80 school cricket pitches in England lost since Tories came to power, new figures reveal as Ashes series gets underway

150 publicly-accessible cricket pitches have also been lost since 2010

Benjamin Kentish
Political Correspondent
Thursday 01 August 2019 11:34 BST
England cricket team meet Theresa May at Downing Street after winning World Cup

80 school cricket pitches have been lost since the Conservatives came to power in 2010, new figures have revealed.

The data was released as the 2019 Ashes series between England and Australia gets underway.

It follows a finding that 150 publicly-accessible cricket pitches have also been lost since 2010.

According to analysis by the House of Commons Library, 155 school cricket pitches in England have been closed since 2010, while only 75 have been built – a total loss of 80.

This cricket pitch cuts are part of wider closure of grassroots sporting facilities.

2,488 school grass pitches of all kinds have closed since 2010, and 677 publicly accessible tennis courts have also been scrapped.

Labour blamed cuts to school budgets for the decrease.

Tom Watson, the party’s deputy leader and shadow culture secretary, said: “It is a scandal that 80 cricket pitches have been scrapped from schools in England, leaving many children and young people without the access to the game.

“The nail-biting final of the Cricket World Cup held millions of viewers transfixed, and the public will be eagerly anticipating the start of the Ashes series. This summer has reignited the public’s love of cricket.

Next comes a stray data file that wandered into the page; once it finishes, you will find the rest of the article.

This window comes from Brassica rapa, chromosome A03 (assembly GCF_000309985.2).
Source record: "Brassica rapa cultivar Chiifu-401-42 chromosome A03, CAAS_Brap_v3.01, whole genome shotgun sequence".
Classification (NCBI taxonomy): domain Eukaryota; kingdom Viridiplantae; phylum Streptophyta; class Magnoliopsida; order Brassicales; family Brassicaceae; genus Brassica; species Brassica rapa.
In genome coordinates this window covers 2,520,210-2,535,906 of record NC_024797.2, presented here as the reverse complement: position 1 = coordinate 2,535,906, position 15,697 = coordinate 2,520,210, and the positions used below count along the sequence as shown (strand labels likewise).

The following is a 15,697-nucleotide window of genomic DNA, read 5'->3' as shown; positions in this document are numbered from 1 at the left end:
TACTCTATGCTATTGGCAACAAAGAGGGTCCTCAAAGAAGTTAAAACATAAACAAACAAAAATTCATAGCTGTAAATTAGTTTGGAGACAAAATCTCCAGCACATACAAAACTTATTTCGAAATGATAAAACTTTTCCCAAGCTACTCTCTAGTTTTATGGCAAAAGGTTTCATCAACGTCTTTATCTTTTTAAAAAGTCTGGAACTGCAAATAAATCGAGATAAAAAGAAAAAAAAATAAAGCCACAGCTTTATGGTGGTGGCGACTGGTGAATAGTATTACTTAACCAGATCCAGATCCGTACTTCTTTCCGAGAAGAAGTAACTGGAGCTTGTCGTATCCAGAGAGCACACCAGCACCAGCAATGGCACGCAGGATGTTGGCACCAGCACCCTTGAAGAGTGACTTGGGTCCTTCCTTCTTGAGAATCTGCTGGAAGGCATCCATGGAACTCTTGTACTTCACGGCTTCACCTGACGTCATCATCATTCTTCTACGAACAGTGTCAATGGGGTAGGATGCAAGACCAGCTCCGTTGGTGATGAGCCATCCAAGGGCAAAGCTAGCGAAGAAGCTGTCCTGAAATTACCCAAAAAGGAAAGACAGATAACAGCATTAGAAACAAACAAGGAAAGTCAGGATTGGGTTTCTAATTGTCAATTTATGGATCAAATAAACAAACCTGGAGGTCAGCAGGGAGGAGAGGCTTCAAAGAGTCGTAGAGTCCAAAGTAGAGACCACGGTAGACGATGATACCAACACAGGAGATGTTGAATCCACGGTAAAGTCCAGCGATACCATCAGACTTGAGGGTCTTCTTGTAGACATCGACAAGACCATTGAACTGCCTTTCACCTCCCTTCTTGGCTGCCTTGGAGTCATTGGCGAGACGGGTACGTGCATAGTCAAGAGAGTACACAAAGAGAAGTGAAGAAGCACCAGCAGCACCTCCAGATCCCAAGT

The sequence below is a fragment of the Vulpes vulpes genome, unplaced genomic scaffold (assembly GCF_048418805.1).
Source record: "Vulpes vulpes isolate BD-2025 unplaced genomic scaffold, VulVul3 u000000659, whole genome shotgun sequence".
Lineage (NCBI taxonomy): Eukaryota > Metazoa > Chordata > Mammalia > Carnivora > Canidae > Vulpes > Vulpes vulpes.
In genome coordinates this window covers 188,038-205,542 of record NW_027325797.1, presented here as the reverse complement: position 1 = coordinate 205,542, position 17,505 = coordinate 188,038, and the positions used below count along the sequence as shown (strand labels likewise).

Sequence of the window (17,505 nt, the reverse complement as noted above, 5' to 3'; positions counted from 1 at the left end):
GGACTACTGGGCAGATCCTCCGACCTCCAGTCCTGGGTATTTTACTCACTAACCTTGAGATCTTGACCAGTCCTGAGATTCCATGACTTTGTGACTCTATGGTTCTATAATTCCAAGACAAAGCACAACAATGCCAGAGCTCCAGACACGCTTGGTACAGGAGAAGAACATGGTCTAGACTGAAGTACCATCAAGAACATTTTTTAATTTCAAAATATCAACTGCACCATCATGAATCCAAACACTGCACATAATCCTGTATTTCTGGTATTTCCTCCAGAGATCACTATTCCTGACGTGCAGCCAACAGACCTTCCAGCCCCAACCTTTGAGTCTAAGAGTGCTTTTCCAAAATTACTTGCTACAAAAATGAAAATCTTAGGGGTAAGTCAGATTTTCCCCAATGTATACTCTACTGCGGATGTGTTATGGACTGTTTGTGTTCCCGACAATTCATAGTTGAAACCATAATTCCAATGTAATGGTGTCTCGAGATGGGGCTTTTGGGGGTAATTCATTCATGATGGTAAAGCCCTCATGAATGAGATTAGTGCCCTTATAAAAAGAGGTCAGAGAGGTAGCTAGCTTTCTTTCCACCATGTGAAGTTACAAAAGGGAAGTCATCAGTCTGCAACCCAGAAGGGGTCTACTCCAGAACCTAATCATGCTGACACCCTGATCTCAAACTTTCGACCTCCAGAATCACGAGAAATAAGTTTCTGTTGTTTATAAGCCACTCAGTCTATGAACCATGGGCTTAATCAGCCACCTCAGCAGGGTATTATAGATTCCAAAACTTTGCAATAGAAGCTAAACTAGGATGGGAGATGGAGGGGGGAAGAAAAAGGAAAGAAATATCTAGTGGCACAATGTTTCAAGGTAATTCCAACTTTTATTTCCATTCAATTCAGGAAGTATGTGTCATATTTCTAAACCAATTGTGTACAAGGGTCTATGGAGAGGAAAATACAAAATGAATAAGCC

“That’s why it’s such a shame to see that opportunities to play cricket in school are dwindling. The government must end school cuts to ensure that grassroots cricket is open to everyone.”

A Department for Education spokesperson said: “Schools and councils are only permitted to sell playing fields if it does not impact their curriculum and they can provide alternative playing fields or suitable facilities that can provide greater access to sporting activity.

“The number of school playing fields sold since 2010 represents only a small proportion of the thousands of schools in England.

“Increasing numbers of Multi Use Games Areas are also being built on school sites to enhance sporting provision. The department will shortly be issuing guidelines to schools and local authorities to improve procurement of them.”

England are hoping for further success in the five-test Ashes series after winning the Cricket World Cup earlier in the summer. The first test, at Edgbaston, gets underway on Thursday. You can follow The Independent's coverage here.

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